Our world is opening, and people are traveling again. Some may choose to hop on a plane, train, or bus and explore new territory. Others might decide to stay home, pour a cup of tea, and plop on the couch. Because, whether we want to visit New York, Australia, London, Paris, or the remote woods in the Northern Appalachians, a book can take us there.
Regardless of your reading – and travel – preferences, I hope you find a book of interest in the list below.
“We don’t keep secrets. Secrets keep us.”
One of my favorite reads of the last few months, this novel flip-flops between present-day and 1700s’ London.
Hundreds of years ago, when roots and bugs and herbs remedied medical issues – and sometimes got rid of bigger problems – Nella operated a secret shop catering to women embroiled in intolerable situations.
Meanwhile, Caroline travels to present-day London – alone – to celebrate her 10th wedding anniversary. On a mudlarking excursion, she uncovers a centuries-old bottle and sets out to discover its provenance.
Although the ending fell into place a bit too easily, Ms. Penner’s debut novel was a smashing success when it arrived last year. I cannot wait to stream this series, currently in production at Fox.
Award-winning Australian author Jane Harper does it again. Compared to her bestsellers I’ve read, The Survivors and The Dry, this novel is less crime- and more family-driven. Harper’s latest mystery reminds readers that skeletons exist in every family’s closet, and no one’s life is what it seems.
Nate and Bub discover their brother’s body in the middle of the Australian outback desert. Where was he headed, and what was he doing? Reared in this unrelenting environment, he knew better than to set out – alone – in this brutal landscape.
After a lumbering start, the pace quickened. Set on cattle ranches in the outback, I enjoyed learning how folks handle a lifestyle when conveniences, supplies, and entertainment are hours or days away.
Published in 2019, this book may be readily available at the local library.
If you’re old enough, you remember those now-obsolete road maps. The ones your mom could never refold as, from the passenger seat, she navigated the summer road trip. While the kids bartered over space in the rear of the station wagon, mom shouted directions to your father behind the wheel.
This beautifully crafted mystery revolves around a magical roadside map and the people who will do anything to get their hands on it. As readers travel from New York City to surrounding small towns to uncover a dangerous secret, they also learn the history behind phantom settlements and why cartographers hide intentional errors.
I’m not typically a fan of fantasy or magic, but I love history and the New York Public Library. So! This novel grabbed me from page one.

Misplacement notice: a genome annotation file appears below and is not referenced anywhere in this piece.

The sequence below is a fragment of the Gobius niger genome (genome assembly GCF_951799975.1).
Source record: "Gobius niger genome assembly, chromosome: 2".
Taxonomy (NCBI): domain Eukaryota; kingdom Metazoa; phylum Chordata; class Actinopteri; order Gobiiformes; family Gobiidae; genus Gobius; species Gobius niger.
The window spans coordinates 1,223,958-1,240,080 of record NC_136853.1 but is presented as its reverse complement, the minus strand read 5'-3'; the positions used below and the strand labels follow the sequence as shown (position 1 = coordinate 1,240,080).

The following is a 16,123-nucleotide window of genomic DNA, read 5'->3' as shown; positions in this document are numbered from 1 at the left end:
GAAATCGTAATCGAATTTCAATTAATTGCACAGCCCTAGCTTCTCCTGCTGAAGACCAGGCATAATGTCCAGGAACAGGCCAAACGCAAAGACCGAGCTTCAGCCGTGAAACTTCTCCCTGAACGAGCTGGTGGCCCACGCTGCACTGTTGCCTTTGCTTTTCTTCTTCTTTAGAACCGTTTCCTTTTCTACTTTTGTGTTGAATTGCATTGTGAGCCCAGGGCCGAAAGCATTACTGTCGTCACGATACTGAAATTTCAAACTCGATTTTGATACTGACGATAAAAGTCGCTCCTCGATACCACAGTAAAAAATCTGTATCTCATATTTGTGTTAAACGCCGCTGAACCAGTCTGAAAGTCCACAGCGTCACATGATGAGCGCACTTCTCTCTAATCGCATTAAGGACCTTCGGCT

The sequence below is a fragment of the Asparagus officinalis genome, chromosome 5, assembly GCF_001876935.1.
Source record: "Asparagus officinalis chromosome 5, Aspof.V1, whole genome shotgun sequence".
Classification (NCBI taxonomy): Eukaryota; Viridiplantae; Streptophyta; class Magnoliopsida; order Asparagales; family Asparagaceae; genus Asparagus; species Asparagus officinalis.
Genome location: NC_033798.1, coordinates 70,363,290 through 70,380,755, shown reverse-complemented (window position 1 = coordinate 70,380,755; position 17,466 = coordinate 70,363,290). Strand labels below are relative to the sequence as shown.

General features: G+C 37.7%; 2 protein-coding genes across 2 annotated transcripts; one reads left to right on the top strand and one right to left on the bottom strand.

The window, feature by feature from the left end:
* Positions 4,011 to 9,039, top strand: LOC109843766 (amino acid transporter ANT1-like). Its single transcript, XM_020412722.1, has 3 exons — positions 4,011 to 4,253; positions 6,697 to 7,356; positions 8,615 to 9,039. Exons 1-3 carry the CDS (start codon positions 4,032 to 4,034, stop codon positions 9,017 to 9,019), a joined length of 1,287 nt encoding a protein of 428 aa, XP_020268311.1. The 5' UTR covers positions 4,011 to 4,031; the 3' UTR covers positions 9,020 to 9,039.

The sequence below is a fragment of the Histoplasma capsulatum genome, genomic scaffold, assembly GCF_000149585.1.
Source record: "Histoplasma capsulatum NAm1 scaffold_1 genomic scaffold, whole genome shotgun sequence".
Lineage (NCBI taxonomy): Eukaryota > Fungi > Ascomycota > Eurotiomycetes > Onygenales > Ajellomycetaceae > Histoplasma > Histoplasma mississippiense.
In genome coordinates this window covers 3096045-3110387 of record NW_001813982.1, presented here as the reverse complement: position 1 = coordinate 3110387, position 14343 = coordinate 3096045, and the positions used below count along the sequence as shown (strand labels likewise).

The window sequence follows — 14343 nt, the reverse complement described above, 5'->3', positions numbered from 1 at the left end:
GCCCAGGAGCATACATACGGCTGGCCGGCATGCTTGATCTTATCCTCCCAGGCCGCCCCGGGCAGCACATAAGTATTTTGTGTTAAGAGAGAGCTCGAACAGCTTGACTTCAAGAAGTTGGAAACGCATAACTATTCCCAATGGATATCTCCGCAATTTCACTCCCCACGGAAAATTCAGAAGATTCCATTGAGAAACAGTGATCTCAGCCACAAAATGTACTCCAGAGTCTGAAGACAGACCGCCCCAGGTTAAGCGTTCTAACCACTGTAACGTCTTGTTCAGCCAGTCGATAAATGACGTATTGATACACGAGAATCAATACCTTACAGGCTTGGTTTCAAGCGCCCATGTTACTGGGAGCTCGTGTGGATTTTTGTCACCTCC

With short chapters narrated from various characters’ perspectives, this fast-paced novel overflows with twists and turns.
When Jess arrives in Paris to crash with her half-brother Ben, he’s disappeared from his fancy apartment. Cryptic messages and clues lead her on a search for him, with no help from his odd-behaving neighbors.
Despite its cast of unlikable characters, this page-turner is perfect to pack for a long plane ride, doctor’s office visit, or Sunday afternoon at the park.
Although I preferred Ms. Foley’s 2020 novel, The Guest List, this book had me guessing until the end.
If you travel to New York City, I beg you to set aside an hour or two to pop into the Morgan Library and Museum. Tucked along Madison Avenue at 36th Street, J.P. Morgan’s personal library originally faced his Manhattan mansion.
One of my favorite historical fiction novels (ever!), this well-researched book tells the story – based on her diary and letters – of Belle da Costa Greene, J.P. Morgan’s librarian. During her tenure, Belle amassed the most impressive collection of rare books, manuscripts, and artwork in the United States.
Well-respected and well-read, Belle was a Black woman who passed as White to protect her legacy and career and support her family.
“The thing about grace is that you don’t deserve it. You can’t earn it. You can only accept it. Or not…”
After hearing the author interviewed on a podcast, I added this book to my “to be read” pile. This suspenseful novel is not a dark and creepy story that will give you nightmares. I promise.
Cooper and his 8-year-old daughter, Finch, have lived in a cabin in the remote Appalachian woods for eight years. Living off-grid, two people know where they are – Jake, who delivers supplies once a year, and Scotland, a nosey neighbor with questionable intentions.
It was easier for Cooper to hide from his past when his daughter was young. But now she’s older, smarter, and asking more questions.
Are you traveling this season? Do you enjoy reading novels set in places you’re planning to travel? Do you have a favorite book set in a different country?